What I was hearing on the doorsteps and from people on the streets and from people who were working on the campaign was that they wanted a representative with a really strong voice —someone that was going to go to Victoria and stand up to Gordon Campbell around issues [like] affordable housing, around keeping public health care in public hands not private, lobbying for more affordable childcare.

XW: There’s been a lot of talk about by-elections being commonly seen as a referendum of sorts on a government, sending a warning to the government of the day. What message do you think your win sends?

JM: I think the message that we send is one, that people are just sick and tired of Gordon Campbell’s arrogance. There’s a tremendous feeling from people that I met on the doorsteps or on the streets that he was really out of touch with their lives and the lives of the people that they knew. These pay raises that he gave were a clear example of how completely out of touch he is with most people —a 43 percent pay hike to his top advisor and other pay hikes in the 20 percent, 30 percent [range] —where most people were lucky to get a two or three percent pay hike.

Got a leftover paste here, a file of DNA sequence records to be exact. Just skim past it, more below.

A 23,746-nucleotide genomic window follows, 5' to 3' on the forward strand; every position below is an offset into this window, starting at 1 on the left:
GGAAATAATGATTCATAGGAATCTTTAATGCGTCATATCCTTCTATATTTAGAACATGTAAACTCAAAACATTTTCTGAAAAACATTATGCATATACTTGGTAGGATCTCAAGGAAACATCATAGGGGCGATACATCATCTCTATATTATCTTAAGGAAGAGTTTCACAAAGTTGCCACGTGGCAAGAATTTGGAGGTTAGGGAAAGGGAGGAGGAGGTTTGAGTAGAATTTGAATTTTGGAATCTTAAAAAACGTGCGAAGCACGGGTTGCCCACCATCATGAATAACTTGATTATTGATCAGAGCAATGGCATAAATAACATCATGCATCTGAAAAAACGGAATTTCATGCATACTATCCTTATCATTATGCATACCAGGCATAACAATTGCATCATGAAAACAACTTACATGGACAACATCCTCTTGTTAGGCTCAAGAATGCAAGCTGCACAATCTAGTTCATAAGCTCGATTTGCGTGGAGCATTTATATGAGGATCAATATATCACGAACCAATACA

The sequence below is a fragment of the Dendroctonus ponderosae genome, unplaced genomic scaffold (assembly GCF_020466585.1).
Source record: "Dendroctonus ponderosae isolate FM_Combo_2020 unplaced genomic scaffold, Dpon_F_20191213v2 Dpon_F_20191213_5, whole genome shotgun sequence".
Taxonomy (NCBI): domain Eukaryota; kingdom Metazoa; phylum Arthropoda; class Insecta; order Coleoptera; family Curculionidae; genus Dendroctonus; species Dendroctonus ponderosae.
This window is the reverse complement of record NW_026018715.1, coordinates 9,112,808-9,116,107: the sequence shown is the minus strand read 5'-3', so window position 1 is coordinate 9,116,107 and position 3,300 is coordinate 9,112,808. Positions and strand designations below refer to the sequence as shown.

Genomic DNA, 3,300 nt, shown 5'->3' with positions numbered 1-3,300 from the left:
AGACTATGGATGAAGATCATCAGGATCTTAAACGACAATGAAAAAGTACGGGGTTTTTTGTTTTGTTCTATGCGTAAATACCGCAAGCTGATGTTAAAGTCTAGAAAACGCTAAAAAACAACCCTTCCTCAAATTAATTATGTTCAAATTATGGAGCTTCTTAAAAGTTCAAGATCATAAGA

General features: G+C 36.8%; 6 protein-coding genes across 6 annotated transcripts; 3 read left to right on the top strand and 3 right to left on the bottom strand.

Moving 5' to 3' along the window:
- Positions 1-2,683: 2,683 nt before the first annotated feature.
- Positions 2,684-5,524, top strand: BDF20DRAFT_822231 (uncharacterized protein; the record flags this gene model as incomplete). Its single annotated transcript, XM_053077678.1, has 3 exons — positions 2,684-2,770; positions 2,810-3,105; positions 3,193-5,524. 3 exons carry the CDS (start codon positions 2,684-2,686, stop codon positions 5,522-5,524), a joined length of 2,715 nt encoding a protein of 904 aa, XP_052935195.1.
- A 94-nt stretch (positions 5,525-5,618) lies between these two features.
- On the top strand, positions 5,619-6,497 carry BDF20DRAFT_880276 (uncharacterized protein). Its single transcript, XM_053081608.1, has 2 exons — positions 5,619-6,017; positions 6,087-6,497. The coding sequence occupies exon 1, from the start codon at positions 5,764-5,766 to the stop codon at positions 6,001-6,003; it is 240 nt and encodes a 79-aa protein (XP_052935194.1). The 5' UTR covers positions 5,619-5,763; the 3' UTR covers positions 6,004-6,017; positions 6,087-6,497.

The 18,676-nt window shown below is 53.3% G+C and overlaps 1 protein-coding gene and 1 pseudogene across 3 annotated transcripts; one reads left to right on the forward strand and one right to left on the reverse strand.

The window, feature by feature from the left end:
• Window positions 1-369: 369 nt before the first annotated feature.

At the same time, the premier hasn’t raised the minimum wage in seven years, which is a complete assault on working people, and younger people in particular, [and] a lot of immigrants who are working in lower paid jobs. It was a fantastic message that we sent to him and his government.

XW: What do you think you can accomplish in five months before you face another election in May?

JM: It’s going to be tough. I’ll certainly acknowledge that.